"Many laughed to see this alteration in [Scrooge], but he let them laugh and little heeded them. His own heart laughed and that was quite enough for him. And it was always said of him that he knew how to keep Christmas well if any man alive possessed the knowledge." -Dickens, A Christmas Carol
Welcome to day twenty-seven of one the hottest months on record. In New York City, we've been at ninety degrees for three weeks. Last Sunday our un-airconditioned sanctuary registered a balmy eighty-six degrees. All I can say is thank goodness we put up an artificial Christmas tree.
Christmas tree? In July? Yes, at Madison Avenue Baptist Church there is Christmas in July. Why? Well, why _ NOT _?
After extensive research and study, let me offer you the top three reasons why we should have Christmas in July:
1-the shopping lines are shorter;
2- the Scandinavian word for Yule is Jul, which happens to be preeetttty close to the word Jul-y; and
3-No one really knows when Jesus was born anyway. In fact, history indicates that the early Christian Church chose December 25th simply to annoy the pagans with their winter solstice celebration.
So why not celebrate Christmas in July? Unfortunately, we tend to limit Christmas to the bleak mid-winter; to the twenty four hours of Santa and packages and trees and fruit cakes. And like good Puritan soldiers, on December 26th we store our yuletide joy in the attic and get back to reality and the "true" responsibilities of life.
Forgetting the gifts of Christmas can be a dangerous thing. Remember Ebenezer Scrooge opting for work and money over love and joy? That choice changed him into a sullen, selfish man; a shriveled soul who lost the ability to feel joy.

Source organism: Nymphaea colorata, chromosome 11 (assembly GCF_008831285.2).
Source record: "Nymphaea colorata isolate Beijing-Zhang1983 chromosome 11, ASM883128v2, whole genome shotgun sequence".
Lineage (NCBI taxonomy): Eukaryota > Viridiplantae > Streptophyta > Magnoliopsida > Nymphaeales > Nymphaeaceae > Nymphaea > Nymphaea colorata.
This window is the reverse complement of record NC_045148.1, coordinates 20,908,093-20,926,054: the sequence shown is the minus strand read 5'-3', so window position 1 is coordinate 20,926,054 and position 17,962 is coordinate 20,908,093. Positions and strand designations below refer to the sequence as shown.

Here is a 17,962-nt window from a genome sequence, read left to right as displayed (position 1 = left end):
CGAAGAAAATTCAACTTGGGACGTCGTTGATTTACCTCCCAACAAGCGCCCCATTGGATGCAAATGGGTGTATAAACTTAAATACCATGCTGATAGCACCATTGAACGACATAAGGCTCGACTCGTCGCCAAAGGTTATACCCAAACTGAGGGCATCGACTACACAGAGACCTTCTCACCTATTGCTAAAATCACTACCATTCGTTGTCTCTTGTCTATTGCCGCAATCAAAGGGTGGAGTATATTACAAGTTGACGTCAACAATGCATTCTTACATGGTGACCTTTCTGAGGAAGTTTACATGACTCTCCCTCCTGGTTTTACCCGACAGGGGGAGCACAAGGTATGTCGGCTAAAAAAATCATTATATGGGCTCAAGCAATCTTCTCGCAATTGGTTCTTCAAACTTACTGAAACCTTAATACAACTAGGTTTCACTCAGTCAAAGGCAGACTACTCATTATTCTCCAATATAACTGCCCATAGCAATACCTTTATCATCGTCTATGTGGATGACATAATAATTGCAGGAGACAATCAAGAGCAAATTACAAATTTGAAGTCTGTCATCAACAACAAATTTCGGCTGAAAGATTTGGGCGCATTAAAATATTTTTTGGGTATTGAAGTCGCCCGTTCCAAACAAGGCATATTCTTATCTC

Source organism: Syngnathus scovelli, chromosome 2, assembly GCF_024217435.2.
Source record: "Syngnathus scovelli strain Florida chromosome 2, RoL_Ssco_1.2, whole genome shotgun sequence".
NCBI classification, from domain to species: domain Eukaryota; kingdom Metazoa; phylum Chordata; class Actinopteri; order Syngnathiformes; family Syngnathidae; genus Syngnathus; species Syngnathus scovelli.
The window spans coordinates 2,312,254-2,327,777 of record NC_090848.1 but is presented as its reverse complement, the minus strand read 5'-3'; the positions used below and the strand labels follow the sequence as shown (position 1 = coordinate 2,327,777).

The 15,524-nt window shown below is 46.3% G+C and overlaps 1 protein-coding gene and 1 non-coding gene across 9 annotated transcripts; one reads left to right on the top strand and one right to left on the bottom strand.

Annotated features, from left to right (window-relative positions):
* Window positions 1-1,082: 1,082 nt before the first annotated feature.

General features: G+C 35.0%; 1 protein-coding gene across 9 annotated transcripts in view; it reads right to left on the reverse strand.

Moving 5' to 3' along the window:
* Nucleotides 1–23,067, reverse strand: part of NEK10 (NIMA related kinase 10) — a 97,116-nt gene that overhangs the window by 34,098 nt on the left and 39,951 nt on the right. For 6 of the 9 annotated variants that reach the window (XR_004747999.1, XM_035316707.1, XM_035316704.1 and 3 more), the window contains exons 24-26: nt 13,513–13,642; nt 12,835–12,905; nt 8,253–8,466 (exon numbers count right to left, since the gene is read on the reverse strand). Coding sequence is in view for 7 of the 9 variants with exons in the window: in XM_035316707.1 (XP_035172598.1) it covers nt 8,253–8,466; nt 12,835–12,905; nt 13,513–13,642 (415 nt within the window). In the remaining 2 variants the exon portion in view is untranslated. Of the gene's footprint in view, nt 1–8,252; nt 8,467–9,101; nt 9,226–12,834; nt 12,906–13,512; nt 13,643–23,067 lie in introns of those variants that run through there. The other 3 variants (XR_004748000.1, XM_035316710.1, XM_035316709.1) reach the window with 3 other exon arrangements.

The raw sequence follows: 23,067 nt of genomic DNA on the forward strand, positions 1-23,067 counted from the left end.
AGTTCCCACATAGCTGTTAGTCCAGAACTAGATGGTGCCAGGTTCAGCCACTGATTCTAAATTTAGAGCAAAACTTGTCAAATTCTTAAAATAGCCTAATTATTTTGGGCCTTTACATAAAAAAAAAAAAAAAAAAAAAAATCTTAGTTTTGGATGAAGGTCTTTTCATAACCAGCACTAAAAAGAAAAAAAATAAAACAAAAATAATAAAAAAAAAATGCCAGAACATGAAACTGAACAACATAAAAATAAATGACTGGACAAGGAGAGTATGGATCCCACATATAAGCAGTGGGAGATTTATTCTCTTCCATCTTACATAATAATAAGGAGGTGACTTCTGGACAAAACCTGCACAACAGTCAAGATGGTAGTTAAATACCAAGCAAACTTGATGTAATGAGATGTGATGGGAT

It's easy to make that mistake -- to opt for "humbug" over happiness, jadedness over joy. But here's the good news: it's never too late to reclaim the gifts of Christmas. Scrooge found them again. The Grinch found them again. And we can find them again too.
Deep down we all still carry that sense of child-like wonder, a yearning to love and be loved, a longing for joy. It just gets buried under years of "humbug." Sometimes we have to dig it out through quiet introspection ... like time spent around a Christmas tree drinking egg nog in July...
Okay, maybe to decorate the sanctuary and serve egg nog in July is a little crazy. But to celebrate Christmas in July, or April or anytime for that matter is not crazy. Christmas is not just a twenty-four hour holiday, it's is a frame of mind. And to truly honor its gifts, we must carry them with us all the year long.
Podcasts of Madison Avenue Baptist Church's Christmas in July sermons (2009 and 2010) can be found at: http://www.mabcnyc.org/mabc-audio.htm